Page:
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BARMM’s new parliamentary districts won’t affect representation in House, says BTA member

The parliamentary districts in the new Bangsamoro Autonomous Region in Muslim Mindanao (BARMM) will not affect the standing of BARMM representatives in the House of Representatives, a member of the Bangsamoro Transition Authority (BTA) said on Thursday.

Lawyer Lanang Ali, Jr., Majority Leader of the BTA which governs the BARMM until the conduct of May 2022 polls, said the new parliamentary districts in the new autonomous region was meant to ensure equitable representation among the  Bangsamoro constituents.

Ali was referring to the provisions in the Bangsamoro Organic law (BOL), which allocated 40 percent of their parliament seats to representatives of from parliamentary districts within BARMM.

“When we crafted the BOL, ang unang unang consideration namin ay cultural, religion and traditional perspective ng mga members ng Bangsamoro region," Ali said at a forum on the BARMM.

"Hindi lang naman Moro ang andito eh, meron ring Christians, IP, 13 linguistic tribes. Sa parliamentary re-districting, magkakaroon ng representation ang bawat isa,” he added.

“Walang babaguhin sa national level [concerning legislative districts]. Ang parliamentary re-districting, applicable lang sa Bangsamoro Region. It does not affect the system at the national level kasi para lamang ito sa [Bangsamoro] Regional government,” Ali said.

The ratification of the BOL in February paved the way for the creation of BARMM, abolishing the Autonomous Region in Muslim Mindanao (ARMM).

The BARMM—which enjoys expanded land and water jurisdiction, fiscal autonomy, increased share in national government resources, among others, compared with ARMM—includes all previous ARMM provinces and in addition, Cotabato City and 63 barangays are located in the municipalities of  Aleosan, Carmen, Kabacan, Midsayap, Pigkawayan and Pikit in North Cotabato.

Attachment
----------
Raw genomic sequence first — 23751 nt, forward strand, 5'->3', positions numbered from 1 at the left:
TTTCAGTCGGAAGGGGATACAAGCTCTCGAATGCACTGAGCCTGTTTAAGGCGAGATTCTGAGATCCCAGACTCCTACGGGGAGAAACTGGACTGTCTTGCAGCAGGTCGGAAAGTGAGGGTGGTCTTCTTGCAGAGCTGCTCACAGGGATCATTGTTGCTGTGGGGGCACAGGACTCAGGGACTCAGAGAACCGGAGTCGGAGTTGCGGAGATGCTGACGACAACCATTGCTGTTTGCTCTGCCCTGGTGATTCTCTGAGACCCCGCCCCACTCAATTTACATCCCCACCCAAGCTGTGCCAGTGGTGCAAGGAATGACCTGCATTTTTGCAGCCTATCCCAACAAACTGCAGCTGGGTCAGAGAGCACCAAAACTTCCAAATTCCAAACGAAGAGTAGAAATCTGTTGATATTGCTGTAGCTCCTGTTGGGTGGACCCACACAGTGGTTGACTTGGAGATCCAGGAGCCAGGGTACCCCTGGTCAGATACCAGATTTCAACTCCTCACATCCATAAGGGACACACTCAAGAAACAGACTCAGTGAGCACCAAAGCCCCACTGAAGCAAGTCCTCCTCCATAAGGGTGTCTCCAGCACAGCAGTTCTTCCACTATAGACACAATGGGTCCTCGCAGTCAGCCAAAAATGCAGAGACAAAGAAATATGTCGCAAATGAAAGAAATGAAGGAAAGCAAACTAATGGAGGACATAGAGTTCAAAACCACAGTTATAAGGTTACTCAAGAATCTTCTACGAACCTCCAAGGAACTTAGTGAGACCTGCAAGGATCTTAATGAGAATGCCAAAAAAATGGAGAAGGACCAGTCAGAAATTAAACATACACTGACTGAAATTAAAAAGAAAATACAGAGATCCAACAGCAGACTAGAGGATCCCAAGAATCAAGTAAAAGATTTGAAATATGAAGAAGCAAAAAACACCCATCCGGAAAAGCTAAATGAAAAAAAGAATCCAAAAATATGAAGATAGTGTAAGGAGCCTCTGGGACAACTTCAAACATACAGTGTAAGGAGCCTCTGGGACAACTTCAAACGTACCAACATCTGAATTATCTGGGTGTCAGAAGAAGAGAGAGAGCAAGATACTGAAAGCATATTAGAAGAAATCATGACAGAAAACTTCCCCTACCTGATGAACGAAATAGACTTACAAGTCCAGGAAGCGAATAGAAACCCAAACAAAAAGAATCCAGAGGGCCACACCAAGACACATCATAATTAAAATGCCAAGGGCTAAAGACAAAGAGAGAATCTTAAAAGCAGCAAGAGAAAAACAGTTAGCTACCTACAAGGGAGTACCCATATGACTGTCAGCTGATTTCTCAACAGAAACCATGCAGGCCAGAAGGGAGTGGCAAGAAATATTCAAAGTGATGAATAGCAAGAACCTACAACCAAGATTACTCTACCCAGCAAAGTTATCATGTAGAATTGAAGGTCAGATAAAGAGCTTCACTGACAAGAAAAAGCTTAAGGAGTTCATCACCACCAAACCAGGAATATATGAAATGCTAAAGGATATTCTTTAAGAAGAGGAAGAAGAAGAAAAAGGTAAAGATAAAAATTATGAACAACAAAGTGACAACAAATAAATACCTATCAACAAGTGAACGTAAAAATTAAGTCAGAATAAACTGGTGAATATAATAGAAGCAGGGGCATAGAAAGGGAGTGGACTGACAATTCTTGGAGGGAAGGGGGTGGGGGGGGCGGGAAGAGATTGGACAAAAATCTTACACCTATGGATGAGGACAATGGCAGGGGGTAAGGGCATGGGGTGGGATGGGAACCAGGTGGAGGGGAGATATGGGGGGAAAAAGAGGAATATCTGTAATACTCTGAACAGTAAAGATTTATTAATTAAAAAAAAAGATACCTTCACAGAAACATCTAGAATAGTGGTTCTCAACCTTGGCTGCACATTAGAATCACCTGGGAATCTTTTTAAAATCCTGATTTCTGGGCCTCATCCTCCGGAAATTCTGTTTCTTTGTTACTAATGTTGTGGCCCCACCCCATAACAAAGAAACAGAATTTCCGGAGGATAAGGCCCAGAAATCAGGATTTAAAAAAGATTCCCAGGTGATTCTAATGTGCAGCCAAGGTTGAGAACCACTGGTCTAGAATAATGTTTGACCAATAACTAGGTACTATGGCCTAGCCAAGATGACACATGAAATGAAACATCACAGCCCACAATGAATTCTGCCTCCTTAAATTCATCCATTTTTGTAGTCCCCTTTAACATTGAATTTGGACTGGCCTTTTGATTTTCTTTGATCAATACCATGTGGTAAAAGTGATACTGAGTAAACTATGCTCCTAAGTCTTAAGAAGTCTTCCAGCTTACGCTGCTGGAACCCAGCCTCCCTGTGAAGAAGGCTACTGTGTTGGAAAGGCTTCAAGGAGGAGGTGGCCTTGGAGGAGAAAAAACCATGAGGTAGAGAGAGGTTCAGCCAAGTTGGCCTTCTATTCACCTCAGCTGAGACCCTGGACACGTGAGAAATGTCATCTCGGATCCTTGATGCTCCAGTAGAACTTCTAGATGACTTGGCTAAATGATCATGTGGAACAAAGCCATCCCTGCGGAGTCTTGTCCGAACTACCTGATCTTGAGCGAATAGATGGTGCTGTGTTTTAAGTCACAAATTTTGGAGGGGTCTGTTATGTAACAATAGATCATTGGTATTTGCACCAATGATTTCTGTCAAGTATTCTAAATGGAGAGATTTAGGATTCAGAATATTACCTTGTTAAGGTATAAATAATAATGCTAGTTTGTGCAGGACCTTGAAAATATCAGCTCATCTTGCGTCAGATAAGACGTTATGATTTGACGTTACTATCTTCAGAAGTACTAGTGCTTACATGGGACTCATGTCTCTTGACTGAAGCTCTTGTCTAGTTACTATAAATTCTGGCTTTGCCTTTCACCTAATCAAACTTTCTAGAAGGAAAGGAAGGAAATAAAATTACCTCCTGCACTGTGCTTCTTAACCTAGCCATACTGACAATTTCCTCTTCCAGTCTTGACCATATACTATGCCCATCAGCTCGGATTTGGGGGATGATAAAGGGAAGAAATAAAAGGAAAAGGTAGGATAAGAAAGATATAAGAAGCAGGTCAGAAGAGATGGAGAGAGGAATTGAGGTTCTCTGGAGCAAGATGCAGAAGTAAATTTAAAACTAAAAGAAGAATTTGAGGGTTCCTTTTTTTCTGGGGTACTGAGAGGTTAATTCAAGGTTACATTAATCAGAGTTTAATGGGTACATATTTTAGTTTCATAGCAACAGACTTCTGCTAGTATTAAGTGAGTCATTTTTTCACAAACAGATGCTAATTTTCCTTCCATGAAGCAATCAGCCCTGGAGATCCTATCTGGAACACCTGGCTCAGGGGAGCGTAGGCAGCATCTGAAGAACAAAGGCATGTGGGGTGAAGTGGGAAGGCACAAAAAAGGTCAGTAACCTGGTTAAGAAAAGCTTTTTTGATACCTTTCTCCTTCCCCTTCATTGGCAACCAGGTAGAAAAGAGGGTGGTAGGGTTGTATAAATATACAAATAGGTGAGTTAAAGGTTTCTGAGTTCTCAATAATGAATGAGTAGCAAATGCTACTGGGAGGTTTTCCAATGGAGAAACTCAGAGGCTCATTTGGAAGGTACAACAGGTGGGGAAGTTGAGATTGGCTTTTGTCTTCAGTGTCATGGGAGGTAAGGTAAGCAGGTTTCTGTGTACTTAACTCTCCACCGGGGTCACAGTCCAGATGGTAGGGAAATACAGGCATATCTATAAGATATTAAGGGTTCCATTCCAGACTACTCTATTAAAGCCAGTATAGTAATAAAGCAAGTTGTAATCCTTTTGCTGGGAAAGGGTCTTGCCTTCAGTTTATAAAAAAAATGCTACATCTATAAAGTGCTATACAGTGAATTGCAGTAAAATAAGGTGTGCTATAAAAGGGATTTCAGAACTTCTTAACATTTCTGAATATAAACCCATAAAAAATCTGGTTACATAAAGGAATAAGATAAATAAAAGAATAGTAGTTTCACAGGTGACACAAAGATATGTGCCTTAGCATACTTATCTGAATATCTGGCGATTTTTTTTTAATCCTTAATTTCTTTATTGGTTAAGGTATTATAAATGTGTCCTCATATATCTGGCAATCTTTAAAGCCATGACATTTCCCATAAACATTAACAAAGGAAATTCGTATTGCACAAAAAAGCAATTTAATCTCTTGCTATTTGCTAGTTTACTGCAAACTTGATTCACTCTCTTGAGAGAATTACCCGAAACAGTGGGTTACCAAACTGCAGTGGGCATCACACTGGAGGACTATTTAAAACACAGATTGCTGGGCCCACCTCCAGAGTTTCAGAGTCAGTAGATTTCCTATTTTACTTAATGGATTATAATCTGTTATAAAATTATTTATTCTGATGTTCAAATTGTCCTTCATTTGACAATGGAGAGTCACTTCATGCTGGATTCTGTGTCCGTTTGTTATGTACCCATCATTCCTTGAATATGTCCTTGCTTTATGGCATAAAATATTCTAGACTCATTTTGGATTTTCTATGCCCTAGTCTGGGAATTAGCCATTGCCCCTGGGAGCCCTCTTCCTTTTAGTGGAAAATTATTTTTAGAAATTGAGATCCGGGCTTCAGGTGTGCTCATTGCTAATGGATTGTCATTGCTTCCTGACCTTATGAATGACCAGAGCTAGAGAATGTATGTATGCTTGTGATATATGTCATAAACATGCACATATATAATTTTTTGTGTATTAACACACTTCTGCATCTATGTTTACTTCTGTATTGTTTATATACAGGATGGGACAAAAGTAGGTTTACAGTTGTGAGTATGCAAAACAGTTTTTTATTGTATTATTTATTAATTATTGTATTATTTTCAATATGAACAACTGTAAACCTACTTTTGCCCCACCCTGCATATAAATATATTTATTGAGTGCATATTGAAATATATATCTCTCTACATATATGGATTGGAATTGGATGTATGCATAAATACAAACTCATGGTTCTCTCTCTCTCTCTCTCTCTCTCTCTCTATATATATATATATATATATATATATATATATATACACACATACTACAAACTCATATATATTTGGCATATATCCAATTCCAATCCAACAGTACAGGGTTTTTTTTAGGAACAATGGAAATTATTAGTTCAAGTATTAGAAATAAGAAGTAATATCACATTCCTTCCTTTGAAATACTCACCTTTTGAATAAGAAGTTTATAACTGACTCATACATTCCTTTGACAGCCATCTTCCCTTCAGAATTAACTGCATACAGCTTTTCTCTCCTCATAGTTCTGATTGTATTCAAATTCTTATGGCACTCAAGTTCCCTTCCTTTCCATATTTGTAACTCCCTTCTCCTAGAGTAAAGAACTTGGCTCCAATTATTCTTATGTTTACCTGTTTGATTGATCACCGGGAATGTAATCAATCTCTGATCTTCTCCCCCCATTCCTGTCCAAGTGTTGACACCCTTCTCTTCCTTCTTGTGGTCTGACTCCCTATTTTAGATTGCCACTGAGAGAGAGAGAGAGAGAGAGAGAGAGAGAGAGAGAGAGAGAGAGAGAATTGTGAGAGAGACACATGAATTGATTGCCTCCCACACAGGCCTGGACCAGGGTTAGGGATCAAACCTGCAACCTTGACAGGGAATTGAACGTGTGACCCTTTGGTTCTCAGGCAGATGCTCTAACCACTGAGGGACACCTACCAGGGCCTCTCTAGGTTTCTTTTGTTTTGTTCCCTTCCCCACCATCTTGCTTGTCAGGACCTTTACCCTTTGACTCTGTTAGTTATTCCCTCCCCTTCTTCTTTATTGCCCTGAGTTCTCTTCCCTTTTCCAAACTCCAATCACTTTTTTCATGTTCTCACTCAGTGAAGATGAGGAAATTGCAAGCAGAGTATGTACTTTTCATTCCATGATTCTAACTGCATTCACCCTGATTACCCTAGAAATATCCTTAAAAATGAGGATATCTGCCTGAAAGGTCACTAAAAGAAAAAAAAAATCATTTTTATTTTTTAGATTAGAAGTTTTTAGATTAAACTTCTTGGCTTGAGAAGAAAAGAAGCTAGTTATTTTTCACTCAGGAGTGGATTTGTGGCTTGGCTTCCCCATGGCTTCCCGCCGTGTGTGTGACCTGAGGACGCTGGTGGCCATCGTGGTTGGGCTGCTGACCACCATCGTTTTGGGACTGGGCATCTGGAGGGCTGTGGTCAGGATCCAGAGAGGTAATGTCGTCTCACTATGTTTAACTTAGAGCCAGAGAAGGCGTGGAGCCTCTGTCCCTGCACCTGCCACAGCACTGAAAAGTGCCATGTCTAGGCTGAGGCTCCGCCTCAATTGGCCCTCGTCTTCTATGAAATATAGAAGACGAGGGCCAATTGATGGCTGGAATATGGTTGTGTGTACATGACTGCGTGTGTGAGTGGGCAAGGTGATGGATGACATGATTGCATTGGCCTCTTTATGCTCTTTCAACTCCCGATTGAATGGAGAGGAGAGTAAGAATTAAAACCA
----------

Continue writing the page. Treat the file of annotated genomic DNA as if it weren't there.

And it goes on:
‘Level playing field’

Ali cited the case of Cotabato city—a new addition to BARMM’s jurisdiction and whose population is half Christian, half Muslim.

“Sa Cotabato city, the population is 250,000. Half niyan, Muslim, half ay Christian. So dalawang parliamentary districts na ‘yan. ‘Yung isa, Christian ang majority.’Yung isa, Moro," Ali said.

"So mananalo na agad ng Christian sa Christian majority. Sa IP-majority area, ganun rin, mananalo ang IP. So represented na sila agad sa parliament,” he added.

“Sa nakaraang 20 years ng ARMM, sino lang ba nakakaupo ? Mga Moro, kasi sila ang majority. Ang Bangsamoro region, para ito sa lahat,” Ali said.

Ali said local government units were assured that their jurisdictions wouldn't be affected by the parliamentary re-districting in BARMM since LGUs remain governed by the Local Government Code.

“Legislative districts are under the Constitution, while LGUs are under the Local Government Code. Ang ni-repeal lang ng BOL, ‘yung RA 9054 (Organic Law which established ARMM),” Ali said.

Director James Jimenez of the Commission on Elections (Comelec), however, said that executing this system could be difficult.

“That will be an operational challenge because you will have a different number of precincts, precincts will be arranged differently… A voter in a legislative district may end up voting in another parliamentary district under the BARMM. There will be a lot of work,” Jimenez said.

“The ultimate goal is to enable the people to exercise their right to vote easily, with little effort as possible. Here, we might end up running two different systems,” he added.

The Comelec official, however, said there was still time to iron out the details.

“There is time to hammer this out. What we just need is strong coordination among stakeholders so we can address these problems which are really foreseeable,” Jimenez said. —NB, GMA News

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